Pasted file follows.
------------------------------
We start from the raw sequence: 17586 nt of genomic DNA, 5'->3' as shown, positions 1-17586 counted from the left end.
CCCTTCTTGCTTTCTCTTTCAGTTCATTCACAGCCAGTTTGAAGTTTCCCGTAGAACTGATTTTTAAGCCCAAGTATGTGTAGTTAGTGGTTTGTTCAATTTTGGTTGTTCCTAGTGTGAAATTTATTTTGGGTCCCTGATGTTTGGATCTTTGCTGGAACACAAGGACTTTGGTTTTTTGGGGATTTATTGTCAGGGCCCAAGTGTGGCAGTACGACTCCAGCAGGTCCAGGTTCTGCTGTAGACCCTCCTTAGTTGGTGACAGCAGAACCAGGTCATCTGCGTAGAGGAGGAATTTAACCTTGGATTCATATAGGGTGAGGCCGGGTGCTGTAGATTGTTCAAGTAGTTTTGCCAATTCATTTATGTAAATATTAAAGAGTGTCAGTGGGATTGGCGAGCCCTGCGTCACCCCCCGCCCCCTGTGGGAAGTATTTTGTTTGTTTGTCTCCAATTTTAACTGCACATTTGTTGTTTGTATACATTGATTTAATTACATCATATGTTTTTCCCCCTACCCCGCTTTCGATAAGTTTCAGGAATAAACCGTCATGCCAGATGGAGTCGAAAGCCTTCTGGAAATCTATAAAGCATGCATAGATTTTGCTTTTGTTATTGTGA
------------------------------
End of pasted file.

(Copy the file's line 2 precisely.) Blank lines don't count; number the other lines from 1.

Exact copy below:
CCCTTCTTGCTTTCTCTTTCAGTTCATTCACAGCCAGTTTGAAGTTTCCCGTAGAACTGATTTTTAAGCCCAAGTATGTGTAGTTAGTGGTTTGTTCAATTTTGGTTGTTCCTAGTGTGAAATTTATTTTGGGTCCCTGATGTTTGGATCTTTGCTGGAACACAAGGACTTTGGTTTTTTGGGGATTTATTGTCAGGGCCCAAGTGTGGCAGTACGACTCCAGCAGGTCCAGGTTCTGCTGTAGACCCTCCTTAGTTGGTGACAGCAGAACCAGGTCATCTGCGTAGAGGAGGAATTTAACCTTGGATTCATATAGGGTGAGGCCGGGTGCTGTAGATTGTTCAAGTAGTTTTGCCAATTCATTTATGTAAATATTAAAGAGTGTCAGTGGGATTGGCGAGCCCTGCGTCACCCCCCGCCCCCTGTGGGAAGTATTTTGTTTGTTTGTCTCCAATTTTAACTGCACATTTGTTGTTTGTATACATTGATTTAATTACATCATATGTTTTTCCCCCTACCCCGCTTTCGATAAGTTTCAGGAATAAACCGTCATGCCAGATGGAGTCGAAAGCCTTCTGGAAATCTATAAAGCATGCATAGATTTTGCTTTTGTTATTGTGA